AD 1050 – Modern Era
Development of the site
The stone church with rectangular presbytery and nave, as well as unique wall paintings in its interior 37 is associated with the period around 1000, more specifically the first decades of the 11th century.38
In the first half of the 13th century the church was renovated, prolonged by an annex with walled gallery for the nobility and a tower. Fig. 23 Fig. 24 Fig. 25 Fig. 26 Fig. 28 This rebuilding seems to have preserved the wall paintings in the nave, while those in the presbytery were painted over with new ones. From the late-Romanesque interior of the church a small chamber within the southern wall of the annex with a gallery and possibly a stone baptismal font survives. Fig. 27 The original late Romanesque church tower was preserved only to the height of the second and partially third floor.
In the following centuries, St George’s Church underwent further reconstructions caused by technical problems of the building as well its new functions and changes in the liturgical regulations. Evidence of modifications from the 14th–15th centuries are: a cast mortar floor and probably a pastophorium in the northern wall of the presbytery, where liturgical equipment was stored. Archaeological investigations in St George revealed a number of graves of unknown parishioners.
The unsatisfactory state of the building made further reconstructions necessary in the 17th century. It was plastered, the interior was equipped with new wall paintings and the facade revived with white and red sgraffito decoration. Most likely in the course of this reconstruction a new pulpit was erected as well. Fig. 29 Possibly at that time the original gallery was enlarged by two wooden wings and rebuilt into an organ gallery, which was mentioned for the first time in 1713.
In 1721, another reconstruction of the church took place. The roof was renewed; the wooden ceiling was replaced by a plastered one with stucco decoration, the floor was tiled with bricks and the church painted anew. Over the course of this reconstruction the Romanesque window openings were repaired, as well as the tower, which was heightened and provided with new windows Fig. 30. It is roughly in this state that the church was preserved until the 1950s.39 Fig. 31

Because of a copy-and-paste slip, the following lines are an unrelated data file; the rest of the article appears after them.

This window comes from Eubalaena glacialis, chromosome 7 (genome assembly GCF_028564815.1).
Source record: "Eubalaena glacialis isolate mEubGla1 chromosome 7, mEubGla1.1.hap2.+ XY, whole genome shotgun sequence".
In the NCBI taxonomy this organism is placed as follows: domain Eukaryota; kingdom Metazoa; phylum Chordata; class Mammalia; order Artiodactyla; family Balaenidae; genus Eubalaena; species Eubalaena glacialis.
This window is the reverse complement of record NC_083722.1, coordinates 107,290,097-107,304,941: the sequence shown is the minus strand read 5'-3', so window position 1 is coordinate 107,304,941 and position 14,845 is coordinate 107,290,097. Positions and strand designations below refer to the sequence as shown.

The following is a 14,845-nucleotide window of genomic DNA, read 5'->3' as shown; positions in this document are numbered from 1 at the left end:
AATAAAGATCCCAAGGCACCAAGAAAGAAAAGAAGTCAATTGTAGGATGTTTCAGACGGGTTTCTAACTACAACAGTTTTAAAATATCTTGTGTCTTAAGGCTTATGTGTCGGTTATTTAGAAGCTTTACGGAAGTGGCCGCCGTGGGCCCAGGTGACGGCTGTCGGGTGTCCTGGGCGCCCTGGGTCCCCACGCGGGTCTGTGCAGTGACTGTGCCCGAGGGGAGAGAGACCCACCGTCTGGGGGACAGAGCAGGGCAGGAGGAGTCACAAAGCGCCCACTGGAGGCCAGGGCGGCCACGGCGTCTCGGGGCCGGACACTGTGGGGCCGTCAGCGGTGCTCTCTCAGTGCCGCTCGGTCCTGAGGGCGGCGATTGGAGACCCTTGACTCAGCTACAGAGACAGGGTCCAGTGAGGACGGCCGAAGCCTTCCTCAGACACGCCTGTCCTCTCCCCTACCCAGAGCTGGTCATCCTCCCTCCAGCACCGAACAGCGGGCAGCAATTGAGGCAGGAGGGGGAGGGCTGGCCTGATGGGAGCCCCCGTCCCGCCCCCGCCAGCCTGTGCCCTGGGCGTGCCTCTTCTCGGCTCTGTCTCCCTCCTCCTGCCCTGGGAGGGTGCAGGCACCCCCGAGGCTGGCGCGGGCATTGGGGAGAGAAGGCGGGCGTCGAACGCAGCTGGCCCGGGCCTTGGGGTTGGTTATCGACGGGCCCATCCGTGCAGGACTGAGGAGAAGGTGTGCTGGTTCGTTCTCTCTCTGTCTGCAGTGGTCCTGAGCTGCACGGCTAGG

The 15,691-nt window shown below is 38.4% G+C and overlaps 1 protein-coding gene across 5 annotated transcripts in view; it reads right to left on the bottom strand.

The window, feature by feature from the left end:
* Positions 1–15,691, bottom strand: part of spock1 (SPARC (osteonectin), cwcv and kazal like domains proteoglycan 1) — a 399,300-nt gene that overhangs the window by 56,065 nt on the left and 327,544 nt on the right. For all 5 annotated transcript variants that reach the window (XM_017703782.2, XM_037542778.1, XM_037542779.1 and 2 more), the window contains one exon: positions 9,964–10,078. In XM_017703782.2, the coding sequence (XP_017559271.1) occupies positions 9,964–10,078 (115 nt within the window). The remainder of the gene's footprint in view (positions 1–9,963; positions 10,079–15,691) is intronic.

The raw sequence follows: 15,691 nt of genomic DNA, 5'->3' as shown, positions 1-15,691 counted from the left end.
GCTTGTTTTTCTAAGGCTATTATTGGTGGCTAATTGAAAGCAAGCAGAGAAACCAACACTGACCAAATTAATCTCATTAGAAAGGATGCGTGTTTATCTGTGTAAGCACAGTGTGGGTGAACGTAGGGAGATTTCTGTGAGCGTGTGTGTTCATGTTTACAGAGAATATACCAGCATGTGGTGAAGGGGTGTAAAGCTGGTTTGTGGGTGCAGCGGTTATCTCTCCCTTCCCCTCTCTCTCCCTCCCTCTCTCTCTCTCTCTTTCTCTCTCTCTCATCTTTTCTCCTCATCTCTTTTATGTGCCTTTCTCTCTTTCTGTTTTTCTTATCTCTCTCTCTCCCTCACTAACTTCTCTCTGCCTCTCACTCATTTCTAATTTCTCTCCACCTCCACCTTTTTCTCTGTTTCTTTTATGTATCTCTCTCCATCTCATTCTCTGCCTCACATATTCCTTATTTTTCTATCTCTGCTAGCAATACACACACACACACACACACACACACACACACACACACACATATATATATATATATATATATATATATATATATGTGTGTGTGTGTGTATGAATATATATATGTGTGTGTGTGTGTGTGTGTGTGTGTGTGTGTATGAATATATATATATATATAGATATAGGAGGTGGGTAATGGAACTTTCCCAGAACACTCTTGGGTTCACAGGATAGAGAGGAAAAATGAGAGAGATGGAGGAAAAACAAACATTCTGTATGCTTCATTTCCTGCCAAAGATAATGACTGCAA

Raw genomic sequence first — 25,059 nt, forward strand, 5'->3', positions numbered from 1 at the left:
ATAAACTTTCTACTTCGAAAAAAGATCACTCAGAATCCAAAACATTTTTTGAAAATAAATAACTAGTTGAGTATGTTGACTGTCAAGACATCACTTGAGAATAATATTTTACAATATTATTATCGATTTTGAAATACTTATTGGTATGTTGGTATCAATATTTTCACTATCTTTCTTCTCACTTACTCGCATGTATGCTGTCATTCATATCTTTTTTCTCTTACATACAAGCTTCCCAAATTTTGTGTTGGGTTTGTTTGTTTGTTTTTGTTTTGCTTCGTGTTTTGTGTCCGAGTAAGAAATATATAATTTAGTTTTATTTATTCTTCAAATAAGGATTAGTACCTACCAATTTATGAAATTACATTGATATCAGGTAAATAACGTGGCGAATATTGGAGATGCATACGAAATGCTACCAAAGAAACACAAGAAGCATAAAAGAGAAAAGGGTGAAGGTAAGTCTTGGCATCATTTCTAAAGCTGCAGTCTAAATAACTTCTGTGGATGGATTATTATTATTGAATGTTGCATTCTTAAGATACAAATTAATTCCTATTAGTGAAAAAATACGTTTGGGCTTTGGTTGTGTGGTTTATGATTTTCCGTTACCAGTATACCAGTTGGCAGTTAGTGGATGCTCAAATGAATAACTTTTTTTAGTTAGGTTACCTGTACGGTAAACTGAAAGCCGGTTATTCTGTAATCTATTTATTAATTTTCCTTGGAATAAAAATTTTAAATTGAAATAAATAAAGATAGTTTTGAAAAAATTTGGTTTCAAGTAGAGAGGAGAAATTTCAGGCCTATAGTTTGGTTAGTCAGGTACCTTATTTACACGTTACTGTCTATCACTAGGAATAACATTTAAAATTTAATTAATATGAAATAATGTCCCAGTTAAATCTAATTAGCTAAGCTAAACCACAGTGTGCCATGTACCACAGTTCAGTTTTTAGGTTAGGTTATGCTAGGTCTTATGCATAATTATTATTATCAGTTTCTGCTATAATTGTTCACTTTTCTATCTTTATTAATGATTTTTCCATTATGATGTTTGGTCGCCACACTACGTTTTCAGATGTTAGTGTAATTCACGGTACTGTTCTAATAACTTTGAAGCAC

Around St George’s Church a cemetery arose. All burials in its immediate proximity stem from the period after the construction of the pre-Romanesque walled parts. In some cases the graves contained objects that date the beginnings of burials to around AD 1000. Until the 13th century, these graves were usually marked on the surface by raw stone slabs.40
At the beginning, the cemetery occupied only a small area surrounding the church. By the end of the 18th century, it grew to its current extent. The church and cemetery were accessed by a road leading eastwards from the current municipality.41
37 Maříková-Kubková , Jana and Berger, Tomáš, ‘První stavební fáze kostela sv. Juraja v Kostoľanech pod Tribečom’, in Monumentorum tutela 21, 2009, pp. 102–151;
Hradilová, Janka, Hradil, David, Kotulánová, Eva and Švarcová, Silvie, ‘Nástěnné malby v Kostoľanech pod Tribečom’, in Monumentorum Tutela 21, 2009, pp. 153–174
38 Baxa, Peter and Maříková-Kubková, Jana, ‘Objev nejstarší fáze kostela sv. Jiří v Kostoľanech pod Tribečom’, in Ranostredoveká sakrálna architektúra Nitrianskeho kraja. Zborník zo seminára a katalóg ku výstave, Nitra 2011, p. 89;
Maříková-Kubková, Jana, ‘Kostel sv. Jiří v Kostoľanech pod Tribečom. Komplexní výzkum jako šance pro budoucnost’, in Živá archeologie. (Re)konstrukce a experiment v archeologii 11, 2010, p. 96
39 Valeková, Anna, ‘K pamiatkovej obnove kostola sv. Juraja’, in Monumentorum Tutela 21, 2009, pp. 183–184
40 Baxa, Peter and Bisták, Peter, ‘Prvé výsledky revízneho archeologického výskumu cintorína pri Kostole sv. Juraja v Kostoľanoch pod Tribečom’, in Monumentorum Tutela 21, 2009, p. 59
41 Ibid, p. 62